Dear Members of Perth Seniors Fellowship


At a time when we have been informed that in Canada, our Covid 19 vaccines may not reach most of us until next fall, and when our leaders, scientific and political, release conflicting advice or establish policies with inconsistencies, Boards operating activities for seniors are hard pressed to know what is safe and what is not.  We do everything we can to keep the inside of McMartin House free of contamination and (with the cooperation of some activities that have accepted their own responsibilities in this regard), have in fact opened partially.

Nonetheless, the Perth Seniors Fellowship, like the Boards at every other “Seniors Active Living Centre” in Ontario, is legally responsible for managing and operating McMartin House safely and securely as a centre for Seniors’ Activities. At the same time, we are being pressed by members and renters offering activities or services to re-open McMartin House more fully.

There is potentially a greater concern on the horizon—the advent of new, mutant strains of the COVID-19 virus.  At this point, our scientific community does not seem to know with any certainty the virulence or pathogenicity of such strains. These are terms concerned respectively with the ability of the virus to cause harm and the severity of its effects.  According to Wikipedia, “Virulence is a pathogen's or microbe's ability to cause damage to a host. In most contexts, especially in animal systems, virulence refers to the degree of damage caused by a microbe to its host. The pathogenicity of an organism—its ability to cause disease—is determined by its virulence factors”.  ( )

We also have some practical, common sense concerns.  We deal with seniors, and seniors often are often immunosuppressed to varying degrees.  The greater the degree of immunosuppression, the greater the risk of infectivity.  At the same time, while children are seldom infected, they may carry and transmit the virus. Seniors have families, visit families and in some cases may carry the virus back to activities with their peers.

In view of all of the above, we are trying, as a Board, to resist opening activities where the median age would suggest that an activity has a large proportion of older seniors –potentially the most “immunocompromised” groups. We are also advising that those attending or thinking of attending our opened activities need to pay attention to their own degree of risk. We shall be negotiating each request to reopen any activity that has a large number of indivdual members deemed to be at special risk.

However, our individual members must bear responsibility for themselves.  Each member must use their knowledge of their own health, especially of any degree of immunosuppression, and apply their own “common sense”  to assess their own exposure to risk. Each individual must decide whether an activity open because COVID-19 19 restrictions have been lifted (and of interest to them) is or is not safe for their attendance. We cannot do this for you.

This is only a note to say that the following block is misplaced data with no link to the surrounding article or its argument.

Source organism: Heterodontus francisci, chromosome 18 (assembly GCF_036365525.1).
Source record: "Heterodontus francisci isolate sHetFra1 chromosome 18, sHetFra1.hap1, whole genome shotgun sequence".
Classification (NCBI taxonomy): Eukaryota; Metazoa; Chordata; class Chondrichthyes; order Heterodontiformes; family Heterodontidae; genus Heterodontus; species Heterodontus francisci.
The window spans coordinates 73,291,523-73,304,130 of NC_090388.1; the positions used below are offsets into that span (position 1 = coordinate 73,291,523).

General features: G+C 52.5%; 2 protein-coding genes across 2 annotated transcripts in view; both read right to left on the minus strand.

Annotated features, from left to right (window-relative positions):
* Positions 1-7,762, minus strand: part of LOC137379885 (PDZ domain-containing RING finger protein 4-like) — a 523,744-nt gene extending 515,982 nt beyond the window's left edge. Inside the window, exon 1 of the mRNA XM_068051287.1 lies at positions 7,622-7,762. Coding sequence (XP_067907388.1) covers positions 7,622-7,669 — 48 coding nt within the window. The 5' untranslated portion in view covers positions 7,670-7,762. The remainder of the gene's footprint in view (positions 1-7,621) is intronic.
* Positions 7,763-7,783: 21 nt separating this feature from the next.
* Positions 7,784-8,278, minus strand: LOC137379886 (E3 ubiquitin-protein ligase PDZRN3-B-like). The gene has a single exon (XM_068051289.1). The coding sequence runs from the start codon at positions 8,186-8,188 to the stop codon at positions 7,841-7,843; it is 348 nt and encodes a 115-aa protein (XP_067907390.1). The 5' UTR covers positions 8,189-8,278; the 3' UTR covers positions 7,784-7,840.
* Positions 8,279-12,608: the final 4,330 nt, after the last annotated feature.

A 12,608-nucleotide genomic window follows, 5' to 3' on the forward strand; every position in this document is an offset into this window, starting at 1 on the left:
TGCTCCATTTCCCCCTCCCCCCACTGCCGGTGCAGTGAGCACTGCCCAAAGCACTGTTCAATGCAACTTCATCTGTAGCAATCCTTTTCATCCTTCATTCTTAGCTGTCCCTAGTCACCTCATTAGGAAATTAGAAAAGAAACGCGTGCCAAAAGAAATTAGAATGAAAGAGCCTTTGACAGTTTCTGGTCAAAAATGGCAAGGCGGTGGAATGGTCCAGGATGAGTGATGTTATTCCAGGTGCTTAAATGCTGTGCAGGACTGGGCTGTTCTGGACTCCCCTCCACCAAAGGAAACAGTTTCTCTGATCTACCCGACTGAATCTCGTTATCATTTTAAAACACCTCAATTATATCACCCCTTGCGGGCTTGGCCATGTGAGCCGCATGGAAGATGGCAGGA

PSF is very grateful to have been the beneficiary in 2019 of a substantial In-Trust award from the Meriama Fund, which has helped us to develop and maintain the “Mary Bowrin Boardroom” within McMartin House. Additonal grants have subsequently helped to finance selected maintenance projects within McMartin House. In February 2021, a second major donation from the Meriama fund was received and will greatly help Perth Seniors Fellowship to survive the Covid 19 crisis financially and continue to carry out these responsibiities.

The new Mary Bowrin Boardroom  seats 8 comfortably. Its central feature is a large double pedestal oak board table styled to be complementary with the heritage of McMartin House.  Other features include conference chairs with armrests, a historic (now decorative) fireplace, oven and cook top, sink, coffeemaker, microwave, printer, projection screen and other accessories commonly needed or useful at Board meetings. For pictures of the new Mary Bowrin Boardroom and information on rentals, click the Mary Bowrin Boardroom tab at the upper right on our home page.


Raymond Cho, the Government of Ontario's Minister for Seniors and Accessibilty, has asked us to share the following information:

Ontario is committed to keeping seniors healthy but untreated oral care can lead to future chronic diseases and reduced quality of life. That is why our government launched the Ontario Seniors Dental Care Program, which will provide free routine dental care for eligible low-income seniors across the province. Ontarians aged 65 and over with an income of $19,300 or less, or couples with a combined annual income of $32,300 or less, who do not have dental benefits, will qualify for the Ontario Seniors Dental Care Program.

The new dental care program will be available through public health units, including some mobile dental clinics, as well as participating Community Health Centres and Aboriginal Health Access Centres. A new user-friendly web portal to apply for the program is now open and can be accessed via Seniors can also pick up an application form at their local public health unit. 

To find out more, please call: 416-916-0204 or Toll-Free 1-833-207-4435;  TTY 1-800-855-0511


At the September 19th 2019 Meeting of the Perth Seniors fellowship Board of Directors, recently retired Board Member Maxine McEachern was named Honourary Member of Perth Seniors Fellowship. This award recognizes special personal contributions assisting PSF to accomplish its Mission of "Serving social, intellectual and recreational needs of our mature adult community while preserving the heritage of McMartin House."  Previous recipients include John McCluskey, Keith Buchanan and the late Mary Bowrin, Helena Hardy, Judy Burns,and Gus Quattrrochi.